From hypothesis to conclusion, students at Fritsch Elementary School proved their mastery of the scientific method on rows of neatly arranged cardboard displays set up in the cafeteria Thursday for the annual science fair.
Fellow students browsed the projects, looking over papier-mache volcanoes and pictures of decaying fruit.
“I love it,” said Greta Pugh, 7. “I love science. I just love to do science and how good it makes you feel.”
Projects varied in topics and difficulty, some providing practical — albeit confusing — consumer reports.
One student determined Bounty to be the most absorbent paper towel, while another found Viva did the job the best. While one student concluded Bubble Yum produced the largest bubbles, another project gave the title to Bubblicious.
First-grader Mylez Peterson, 6, was not distracted by the inconsistencies.
“It’s awesome,” he said. “There’s so many facts.”
One fifth-grader tested who had better vision, a human or a dog.
To put the question to the test, the student had a sister and dog complete the same obstacle course in the dark.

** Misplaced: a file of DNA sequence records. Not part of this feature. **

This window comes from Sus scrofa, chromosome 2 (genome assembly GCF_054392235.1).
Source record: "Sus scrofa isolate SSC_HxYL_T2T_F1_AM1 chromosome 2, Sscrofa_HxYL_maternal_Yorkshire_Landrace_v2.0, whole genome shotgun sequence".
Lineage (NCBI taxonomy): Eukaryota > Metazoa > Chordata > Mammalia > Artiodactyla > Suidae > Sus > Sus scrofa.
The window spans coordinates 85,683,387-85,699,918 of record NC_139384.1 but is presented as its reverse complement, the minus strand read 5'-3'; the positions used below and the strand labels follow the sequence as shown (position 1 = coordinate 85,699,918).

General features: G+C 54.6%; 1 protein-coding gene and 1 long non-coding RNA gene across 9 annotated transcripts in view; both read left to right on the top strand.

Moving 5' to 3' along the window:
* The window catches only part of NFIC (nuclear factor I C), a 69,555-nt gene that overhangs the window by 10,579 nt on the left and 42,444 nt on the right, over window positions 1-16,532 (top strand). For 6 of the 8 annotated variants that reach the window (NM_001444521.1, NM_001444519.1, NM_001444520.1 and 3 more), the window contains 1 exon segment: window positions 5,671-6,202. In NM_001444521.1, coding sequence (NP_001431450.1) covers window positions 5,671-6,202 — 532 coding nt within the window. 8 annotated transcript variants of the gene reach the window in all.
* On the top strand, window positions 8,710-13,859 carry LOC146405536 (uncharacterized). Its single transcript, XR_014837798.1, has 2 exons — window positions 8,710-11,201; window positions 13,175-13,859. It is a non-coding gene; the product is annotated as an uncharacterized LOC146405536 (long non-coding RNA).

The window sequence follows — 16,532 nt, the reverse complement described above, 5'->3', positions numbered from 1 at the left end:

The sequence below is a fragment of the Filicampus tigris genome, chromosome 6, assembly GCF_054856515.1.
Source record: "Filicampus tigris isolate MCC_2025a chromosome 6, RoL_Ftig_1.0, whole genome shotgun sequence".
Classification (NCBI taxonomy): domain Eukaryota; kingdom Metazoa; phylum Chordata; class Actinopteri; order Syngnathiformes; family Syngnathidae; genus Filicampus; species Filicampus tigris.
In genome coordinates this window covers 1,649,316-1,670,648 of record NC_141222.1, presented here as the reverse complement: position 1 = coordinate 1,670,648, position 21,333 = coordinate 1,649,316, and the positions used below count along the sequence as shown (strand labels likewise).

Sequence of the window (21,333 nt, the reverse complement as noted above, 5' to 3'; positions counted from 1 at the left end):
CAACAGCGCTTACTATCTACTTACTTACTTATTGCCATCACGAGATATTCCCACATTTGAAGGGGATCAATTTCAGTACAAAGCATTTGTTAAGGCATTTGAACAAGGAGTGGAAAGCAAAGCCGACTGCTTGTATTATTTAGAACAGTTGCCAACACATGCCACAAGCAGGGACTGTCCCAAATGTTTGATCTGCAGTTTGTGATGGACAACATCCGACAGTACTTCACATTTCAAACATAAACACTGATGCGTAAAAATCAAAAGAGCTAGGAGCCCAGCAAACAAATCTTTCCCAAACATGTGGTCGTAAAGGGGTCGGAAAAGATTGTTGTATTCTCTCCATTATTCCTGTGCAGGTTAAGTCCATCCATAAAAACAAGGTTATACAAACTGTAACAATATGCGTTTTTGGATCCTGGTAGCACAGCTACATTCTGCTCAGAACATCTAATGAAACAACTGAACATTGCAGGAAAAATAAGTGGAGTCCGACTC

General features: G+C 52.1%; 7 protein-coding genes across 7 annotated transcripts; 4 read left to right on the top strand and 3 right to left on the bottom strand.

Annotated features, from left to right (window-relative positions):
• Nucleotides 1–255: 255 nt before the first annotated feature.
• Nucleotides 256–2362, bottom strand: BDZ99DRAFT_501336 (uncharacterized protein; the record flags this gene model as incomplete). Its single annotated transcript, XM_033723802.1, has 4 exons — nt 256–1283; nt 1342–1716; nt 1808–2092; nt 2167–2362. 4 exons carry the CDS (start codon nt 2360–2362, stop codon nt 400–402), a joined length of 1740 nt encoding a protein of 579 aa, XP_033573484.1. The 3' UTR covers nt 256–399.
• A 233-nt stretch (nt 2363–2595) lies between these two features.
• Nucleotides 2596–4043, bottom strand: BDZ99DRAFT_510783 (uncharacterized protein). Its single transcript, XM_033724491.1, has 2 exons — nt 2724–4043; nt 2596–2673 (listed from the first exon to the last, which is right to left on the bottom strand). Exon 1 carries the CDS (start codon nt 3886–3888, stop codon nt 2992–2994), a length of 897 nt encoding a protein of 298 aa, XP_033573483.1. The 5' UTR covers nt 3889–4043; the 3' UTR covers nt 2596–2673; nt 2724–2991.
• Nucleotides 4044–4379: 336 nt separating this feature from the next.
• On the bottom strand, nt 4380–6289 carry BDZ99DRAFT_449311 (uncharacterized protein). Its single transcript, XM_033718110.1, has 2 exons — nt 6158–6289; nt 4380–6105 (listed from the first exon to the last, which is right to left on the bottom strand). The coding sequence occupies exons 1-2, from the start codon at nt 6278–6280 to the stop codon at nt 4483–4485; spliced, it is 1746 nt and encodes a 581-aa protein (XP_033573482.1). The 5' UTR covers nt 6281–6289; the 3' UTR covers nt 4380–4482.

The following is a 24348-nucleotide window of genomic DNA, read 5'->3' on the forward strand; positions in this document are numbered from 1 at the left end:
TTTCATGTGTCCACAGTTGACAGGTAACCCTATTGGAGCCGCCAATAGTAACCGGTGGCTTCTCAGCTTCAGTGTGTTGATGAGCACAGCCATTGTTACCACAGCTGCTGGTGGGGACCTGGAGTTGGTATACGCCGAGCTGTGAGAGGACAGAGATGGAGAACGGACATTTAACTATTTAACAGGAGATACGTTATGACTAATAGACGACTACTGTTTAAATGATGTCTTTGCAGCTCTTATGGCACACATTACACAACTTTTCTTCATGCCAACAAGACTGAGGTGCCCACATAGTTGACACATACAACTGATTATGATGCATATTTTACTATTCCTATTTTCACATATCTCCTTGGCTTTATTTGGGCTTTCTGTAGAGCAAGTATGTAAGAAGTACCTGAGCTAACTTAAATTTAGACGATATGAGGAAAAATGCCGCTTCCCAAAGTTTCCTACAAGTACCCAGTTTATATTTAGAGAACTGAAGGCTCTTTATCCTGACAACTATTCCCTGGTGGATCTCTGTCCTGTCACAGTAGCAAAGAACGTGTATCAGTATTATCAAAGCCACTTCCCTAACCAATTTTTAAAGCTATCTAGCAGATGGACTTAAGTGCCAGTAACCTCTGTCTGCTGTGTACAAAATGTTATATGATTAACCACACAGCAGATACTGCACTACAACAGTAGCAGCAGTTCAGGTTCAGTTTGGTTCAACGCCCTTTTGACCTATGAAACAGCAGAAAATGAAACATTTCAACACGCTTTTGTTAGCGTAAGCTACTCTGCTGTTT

The student theorized: “I think that my sister will do better in this test. I think this because she sees in color, so she could see the obstacles in the dark better.”
In the end, the student’s hypothesis proved correct.
David Stoffer, 8, enjoyed the variety.
“They’re very creative, the projects,” he said. “Like there’s this one to see how long the bubble gum can blow and to see how much electricity some food has.”
Winners from science fairs throughout the district will be on display at the Science, Technology, Engineering and Math Night at Eagle Valley Middle School.